The Rogers International Commodity Index is the broadest and most international of the indexes. RICI consists of 35 commodities, including such exotics as azuki beans, silk, rubber and wool. Weights are determined by a commodity's importance in international trade. Energy comprises 44 percent of the index; agriculturals and softs 32 percent; metals 21 percent and livestock 3 percent. ELEMENTS launched an ETN (RJI) tracking RICI in October 2007.

The Deutsche Bank Liquid Commodity Index consists of only six commodities, all are purported to be the most liquid in their respective sectors. The index provider claims this narrow field reduces frictional (roll and rebalancing) costs. Energy makes up 55 percent of DBLCI; agriculturals and metals equally split the remaining 45 percent. There is no exposure to livestock or softs in DBLCI. Energy positions are rebalanced monthly with rolls made into the most favorable delivery — contango-wise — over the ensuing 13 months, while other positions are rebalanced annually. Deutsche Bank claims the dual-rebalancing policy maximizes the return, or minimizes the costs, of the roll. DBLCI is the benchmark underlying the PowerShares DB Commodity Index Tracking Fund (DBC).

The Continuous Commodity Index is the original Commodity Research Bureau Index. The index is made up of 17 equal-weighted futures contracts. Sector wise, agriculturals and softs are the heftiest, comprising 47 percent of the benchmark's weight. Metals make up 24 percent, energy carries a weight of 18 percent and livestock weighs in at 12 percent. An exchange-traded fund based upon CCI (GCC) is registered now.

You Say ETF, I Say ETN

The list of broad-based commodity index products is made up of both exchange-traded funds and exchange-traded notes. Both offer transparent pricing and real-time trading; both are also marginable. These securities, however, differ in important ways.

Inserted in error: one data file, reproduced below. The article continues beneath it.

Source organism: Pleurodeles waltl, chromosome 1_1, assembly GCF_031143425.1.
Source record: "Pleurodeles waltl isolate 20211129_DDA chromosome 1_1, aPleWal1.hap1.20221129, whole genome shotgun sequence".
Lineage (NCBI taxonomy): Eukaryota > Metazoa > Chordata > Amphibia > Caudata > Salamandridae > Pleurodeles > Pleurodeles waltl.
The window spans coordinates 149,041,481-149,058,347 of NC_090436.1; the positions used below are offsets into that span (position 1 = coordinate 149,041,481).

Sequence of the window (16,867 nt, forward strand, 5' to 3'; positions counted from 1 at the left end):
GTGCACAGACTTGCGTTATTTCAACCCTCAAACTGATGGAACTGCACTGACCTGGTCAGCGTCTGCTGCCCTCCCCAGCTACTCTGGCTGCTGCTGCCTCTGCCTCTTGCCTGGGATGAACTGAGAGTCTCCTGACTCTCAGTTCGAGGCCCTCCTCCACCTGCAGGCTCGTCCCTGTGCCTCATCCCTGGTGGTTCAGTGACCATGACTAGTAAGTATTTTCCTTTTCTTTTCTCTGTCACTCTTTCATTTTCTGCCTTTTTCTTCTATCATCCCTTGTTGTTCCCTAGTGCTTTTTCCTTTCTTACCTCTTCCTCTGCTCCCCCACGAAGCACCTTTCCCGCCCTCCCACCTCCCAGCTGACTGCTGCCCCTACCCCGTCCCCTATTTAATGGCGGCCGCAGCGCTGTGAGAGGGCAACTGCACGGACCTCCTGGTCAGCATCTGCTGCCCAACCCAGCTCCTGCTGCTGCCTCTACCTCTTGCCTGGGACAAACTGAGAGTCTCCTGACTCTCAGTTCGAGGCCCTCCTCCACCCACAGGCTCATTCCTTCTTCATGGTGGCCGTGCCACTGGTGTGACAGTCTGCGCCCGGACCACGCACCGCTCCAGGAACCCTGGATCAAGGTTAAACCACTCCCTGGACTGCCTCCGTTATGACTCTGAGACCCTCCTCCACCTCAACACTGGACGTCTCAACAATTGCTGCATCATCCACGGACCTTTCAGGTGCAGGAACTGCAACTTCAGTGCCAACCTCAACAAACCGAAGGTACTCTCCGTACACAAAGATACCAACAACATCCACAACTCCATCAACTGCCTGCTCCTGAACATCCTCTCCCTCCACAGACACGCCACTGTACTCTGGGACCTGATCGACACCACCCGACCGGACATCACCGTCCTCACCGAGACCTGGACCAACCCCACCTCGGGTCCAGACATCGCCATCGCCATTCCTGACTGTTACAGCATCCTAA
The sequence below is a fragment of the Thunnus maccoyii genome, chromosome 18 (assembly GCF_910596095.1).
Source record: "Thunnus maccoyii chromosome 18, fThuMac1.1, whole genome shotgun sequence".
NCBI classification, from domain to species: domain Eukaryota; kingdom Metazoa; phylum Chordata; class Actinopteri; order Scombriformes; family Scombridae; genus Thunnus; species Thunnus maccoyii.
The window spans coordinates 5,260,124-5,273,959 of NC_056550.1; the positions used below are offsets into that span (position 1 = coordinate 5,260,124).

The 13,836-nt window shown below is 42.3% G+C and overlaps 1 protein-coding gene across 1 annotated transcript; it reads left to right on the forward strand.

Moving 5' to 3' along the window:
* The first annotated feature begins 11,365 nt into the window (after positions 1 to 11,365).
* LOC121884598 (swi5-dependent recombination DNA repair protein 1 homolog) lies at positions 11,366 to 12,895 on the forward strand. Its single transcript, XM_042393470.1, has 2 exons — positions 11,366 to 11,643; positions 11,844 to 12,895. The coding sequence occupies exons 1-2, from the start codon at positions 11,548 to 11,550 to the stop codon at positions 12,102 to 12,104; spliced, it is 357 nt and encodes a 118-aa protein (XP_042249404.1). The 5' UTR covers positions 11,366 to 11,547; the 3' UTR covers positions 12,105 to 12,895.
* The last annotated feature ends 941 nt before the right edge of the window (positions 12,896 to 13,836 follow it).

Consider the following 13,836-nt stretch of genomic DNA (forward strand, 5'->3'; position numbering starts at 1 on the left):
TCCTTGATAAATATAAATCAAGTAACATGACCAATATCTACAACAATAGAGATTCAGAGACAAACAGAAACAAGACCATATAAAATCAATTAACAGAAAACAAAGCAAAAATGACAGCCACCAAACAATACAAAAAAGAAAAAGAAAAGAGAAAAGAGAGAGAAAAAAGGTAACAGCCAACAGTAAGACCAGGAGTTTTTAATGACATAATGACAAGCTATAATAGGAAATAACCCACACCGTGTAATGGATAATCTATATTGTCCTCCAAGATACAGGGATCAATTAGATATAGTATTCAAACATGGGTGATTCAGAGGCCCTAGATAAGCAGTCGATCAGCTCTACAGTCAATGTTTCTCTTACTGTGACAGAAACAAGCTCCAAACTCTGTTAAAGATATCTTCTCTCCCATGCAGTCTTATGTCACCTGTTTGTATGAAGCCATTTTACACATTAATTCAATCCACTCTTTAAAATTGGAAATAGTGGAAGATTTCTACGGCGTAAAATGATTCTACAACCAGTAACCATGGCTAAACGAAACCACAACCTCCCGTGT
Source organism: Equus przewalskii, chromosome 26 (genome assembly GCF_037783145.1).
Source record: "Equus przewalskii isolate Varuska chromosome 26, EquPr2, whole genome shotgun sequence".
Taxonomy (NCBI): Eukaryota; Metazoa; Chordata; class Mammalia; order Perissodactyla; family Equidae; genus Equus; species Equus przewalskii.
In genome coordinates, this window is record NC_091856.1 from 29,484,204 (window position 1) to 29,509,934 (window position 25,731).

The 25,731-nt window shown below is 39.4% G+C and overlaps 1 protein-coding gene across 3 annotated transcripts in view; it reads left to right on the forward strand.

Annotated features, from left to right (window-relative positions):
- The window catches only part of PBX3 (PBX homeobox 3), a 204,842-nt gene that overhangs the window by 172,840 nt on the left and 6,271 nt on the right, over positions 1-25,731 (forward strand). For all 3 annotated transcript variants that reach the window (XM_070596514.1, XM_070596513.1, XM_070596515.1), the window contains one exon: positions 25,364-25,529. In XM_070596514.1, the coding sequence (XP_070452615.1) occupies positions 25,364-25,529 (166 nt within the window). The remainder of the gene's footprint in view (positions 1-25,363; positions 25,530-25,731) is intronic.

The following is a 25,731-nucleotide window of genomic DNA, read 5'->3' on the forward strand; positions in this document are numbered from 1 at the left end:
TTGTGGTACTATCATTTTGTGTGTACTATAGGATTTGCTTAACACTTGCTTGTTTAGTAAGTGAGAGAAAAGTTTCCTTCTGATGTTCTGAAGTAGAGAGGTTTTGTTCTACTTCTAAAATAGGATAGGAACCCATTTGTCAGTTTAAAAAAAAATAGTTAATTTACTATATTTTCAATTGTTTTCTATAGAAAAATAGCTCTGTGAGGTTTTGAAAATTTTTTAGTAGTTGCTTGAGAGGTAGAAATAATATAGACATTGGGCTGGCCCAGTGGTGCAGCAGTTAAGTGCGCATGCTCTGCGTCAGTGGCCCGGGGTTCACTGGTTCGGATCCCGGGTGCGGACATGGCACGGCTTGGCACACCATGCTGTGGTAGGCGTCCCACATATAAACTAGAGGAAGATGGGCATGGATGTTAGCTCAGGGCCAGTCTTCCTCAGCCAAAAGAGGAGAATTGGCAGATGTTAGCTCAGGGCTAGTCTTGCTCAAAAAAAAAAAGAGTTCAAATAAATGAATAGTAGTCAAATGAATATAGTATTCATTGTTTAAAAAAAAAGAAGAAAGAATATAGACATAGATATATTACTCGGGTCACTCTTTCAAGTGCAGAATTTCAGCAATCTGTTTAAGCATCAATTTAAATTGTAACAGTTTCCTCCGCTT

ETFs are based upon open-ended portfolios comprised of actual futures contracts and collateral securities. Taxes become due at year end as if each contract comprising the index was liquidated on the last business day of the calendar year, and re-established on the first business day of the following year. Profits in open futures positions are thus taxed annually, and cannot be deferred into the following tax year. Interest income and capital gains or losses derived from the ETF portfolio's collateral securities are subject to ordinary tax treatment applicable to such holdings.

Exchange-traded notes are taxed quite differently. ETNs are senior zero-coupon debt instruments that pay a return based upon the performance of the underlying commodity index at maturity. ETNs are treated as prepaid contracts, which means tax consequences arise only upon the sale, redemption or maturity of the notes. If held to maturity (which may be as much as 30 years out), payment on the contract is dependent upon the appreciation or depreciation in the value of the underlying benchmark index, adjusted for annual expenses. ETNs do not distribute income. There is no tax consequence for holding a commodity ETN — only for selling or buying one in a closing transaction.

ETN and ETF investors take on decidedly different risk exposures, too. An ETF is only as good as its ability to track its target index faithfully. Tracking risk, though generally small, is borne by investors who are dependent upon fund sponsors to minimize the error (which is done by holding down operating expenses).

ETNs, on the other hand, don't suffer from tracking error — remember, there's no actual portfolio being managed. An ETN's day-to-day value, then, models its underlying index subject to the embedded expense ratio. Instead of tracking error, ETN investors assume credit risk — the risk that the issuer won't honor its payback promises. Essentially, it's a bet that the issuer will remain solvent for the length of the investor's holding period.


Benchmarks underlying existing and proposed commodity index products, include:

  • Commodity Research Bureau Continuous Commodity Index [CCI]
  • S&P Goldman Sachs Commodity Index [SP/GSCI]
  • Dow Jones-AIG Commodity Index [DJ-AIGCI]
  • Rogers International Commodity Index [RICI]
  • Deutsche Bank Liquid Commodity Index [DBLCI]
    • CCI, first calculated in 1957, is the oldest commodity index.
    • PGSCI was launched in 1992.
    • DJ-AIGCI and RICI were developed in 1998 and 1999, respectively.
    • DBLCI debuted in 2003.


At least some exposure to commodities can be salubrious to your client's portfolio by lowering risk AND increasing return.